Editor’s Note: This is the fourth installment in “The Way Back Machine,” a series of interviews with key theorists and practitioners of alcohol and drugs research, treatment, and recovery among women and communities of color during the 1970s, ‘80s, and ‘90s. Through these interviews, Points co-founder and Managing Editor Emerita Trysh Travis works out some of the theoretical issues she articulated almost ten years ago in “Feminist Anti-Addiction Discourse: Towards A Research Agenda.”
Most historians of alcohol and drugs know Jim Baumohl for two classic articles that examine alcohol institutions and policy history: “Inebriety, Doctors, and the State” (1987, with Robin Room) and “Building Systems to Manage Inebriates: The Divergent Paths of California and Massachusetts, 1891–1920” (1994, with Sarah Tracy). Few, however, are familiar with his rich body of work on poverty and homelessness—a polymorphous collection of research articles, white papers, and agency reports that basically map the US government’s failure to adequately imagine (much less implement) solutions to those issues in the post-Great Society era.
Currently Professor Emeritus of Social Work at Bryn Mawr’s Graduate School of Social Work and Social Research, Baumohl began his career in the most direct of “direct service” jobs, doing street outreach with runaway youth in Berkeley during the early 1970s. With Henry Miller (no, not that Henry Miller!), he authored Down and Out in Berkeley: An Overview of a Study of Street People (1974) while earning an MSW in Berkeley’s Social Welfare program.
He worked as an itinerant researcher, consultant, and tenant organizer while completing his PhD, which culminated in his dissertation “Dashaways and Doctors: The Treatment of Habitual Drunkards in San Francisco from the Gold Rush to Prohibition.” This field-defining monograph reveals the degree to which innovations in alcohol services generally attributed to the vague forces of “medicalization” and “the Progressive era” were intimately tied to the culture and politics of specific states. Baumohl is now at work on a suite of articles that look at California’s management of alcohol and other drugs—and of the people who used them excessively—from statehood in 1850 to the closure of the California State Narcotic Hospital in 1941.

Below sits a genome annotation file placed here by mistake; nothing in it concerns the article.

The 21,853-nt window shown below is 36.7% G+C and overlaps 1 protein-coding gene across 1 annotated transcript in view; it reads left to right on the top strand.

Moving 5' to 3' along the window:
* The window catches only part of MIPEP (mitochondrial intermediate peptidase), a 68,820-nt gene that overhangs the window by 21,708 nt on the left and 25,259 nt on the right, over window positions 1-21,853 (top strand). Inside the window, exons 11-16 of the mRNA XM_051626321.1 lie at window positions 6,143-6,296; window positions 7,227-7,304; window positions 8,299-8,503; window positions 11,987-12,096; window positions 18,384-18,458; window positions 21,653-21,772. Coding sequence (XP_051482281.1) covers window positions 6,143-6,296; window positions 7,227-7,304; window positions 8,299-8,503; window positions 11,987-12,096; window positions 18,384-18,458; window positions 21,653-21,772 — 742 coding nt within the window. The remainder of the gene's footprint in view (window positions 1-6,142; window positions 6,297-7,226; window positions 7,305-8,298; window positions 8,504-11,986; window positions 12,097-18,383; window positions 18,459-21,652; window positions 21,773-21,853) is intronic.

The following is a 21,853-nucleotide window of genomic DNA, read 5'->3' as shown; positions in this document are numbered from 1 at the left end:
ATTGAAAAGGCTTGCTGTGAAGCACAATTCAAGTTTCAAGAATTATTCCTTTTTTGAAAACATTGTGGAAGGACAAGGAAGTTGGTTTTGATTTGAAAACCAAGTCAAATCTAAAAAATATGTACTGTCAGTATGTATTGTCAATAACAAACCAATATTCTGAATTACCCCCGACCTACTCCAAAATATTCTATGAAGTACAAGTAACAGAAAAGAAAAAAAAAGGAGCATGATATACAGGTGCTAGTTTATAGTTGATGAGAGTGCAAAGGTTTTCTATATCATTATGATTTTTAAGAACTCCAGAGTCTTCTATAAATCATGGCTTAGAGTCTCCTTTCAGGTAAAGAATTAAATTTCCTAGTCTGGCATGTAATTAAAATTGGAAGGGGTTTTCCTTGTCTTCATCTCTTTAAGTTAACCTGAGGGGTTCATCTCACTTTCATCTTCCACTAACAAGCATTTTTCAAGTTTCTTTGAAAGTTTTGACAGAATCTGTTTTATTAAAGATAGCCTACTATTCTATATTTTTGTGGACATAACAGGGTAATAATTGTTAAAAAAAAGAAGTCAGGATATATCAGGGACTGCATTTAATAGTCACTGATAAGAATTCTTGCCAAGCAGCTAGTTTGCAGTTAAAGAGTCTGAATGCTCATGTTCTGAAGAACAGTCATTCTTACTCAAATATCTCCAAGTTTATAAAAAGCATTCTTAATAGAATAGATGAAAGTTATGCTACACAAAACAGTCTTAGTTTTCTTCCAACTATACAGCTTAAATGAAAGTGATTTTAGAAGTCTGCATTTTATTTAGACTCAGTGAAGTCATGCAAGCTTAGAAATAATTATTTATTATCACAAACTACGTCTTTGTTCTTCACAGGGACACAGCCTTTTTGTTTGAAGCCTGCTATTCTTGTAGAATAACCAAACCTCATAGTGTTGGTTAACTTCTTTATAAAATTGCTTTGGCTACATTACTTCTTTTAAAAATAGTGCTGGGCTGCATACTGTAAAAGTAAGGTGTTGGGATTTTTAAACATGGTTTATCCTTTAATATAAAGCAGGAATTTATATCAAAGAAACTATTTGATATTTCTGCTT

Like many of the folks featured in The Way Back Machine series, Jim Baumohl’s life during the 1970s and ‘80s featured a mix of political, intellectual, and research work. The rapidly shifting policy landscape created a set of conditions that invited creative, big-picture thinking as well as a strange mix of unabashed idealism and self-preserving sarcasm. All of these were on brilliant display when Points Managing Editor Emeritus Trysh Travis sat down with Jim for a two-part interview.
Trysh Travis: Let’s start with the basics: are you a historian of alcohol and drugs?
Jim Baumohl: I have played one on tv a couple of times. Pressed for a definition, I’d say that I am a self-taught historian of human misery and responses to it. By professional training, I’m a social worker with a background in public health and a doctorate in social welfare from Berkeley. Every historical or sociological question I’ve pursued has been related in one way or another to my practice experience.
I am the last living founder and the first director of Berkeley-Oakland Support Services (now called BOSS) a homelessness agency marking its 50th anniversary this year—which is a sad sort of milestone, I suppose. I worked with homeless people at BOSS under different job titles from 1971–76, served on its board of directors from 1978–1983, and organized single-room occupancy hotel tenants under its cover from 1983–85. To the extent that anyone knows who I am, it’s because of my scholarship on homelessness and my work with local organizations in the Bay Area, Philadelphia and Montreal, and the National Coalition for the Homeless, for which I edited a benefit book in 1996.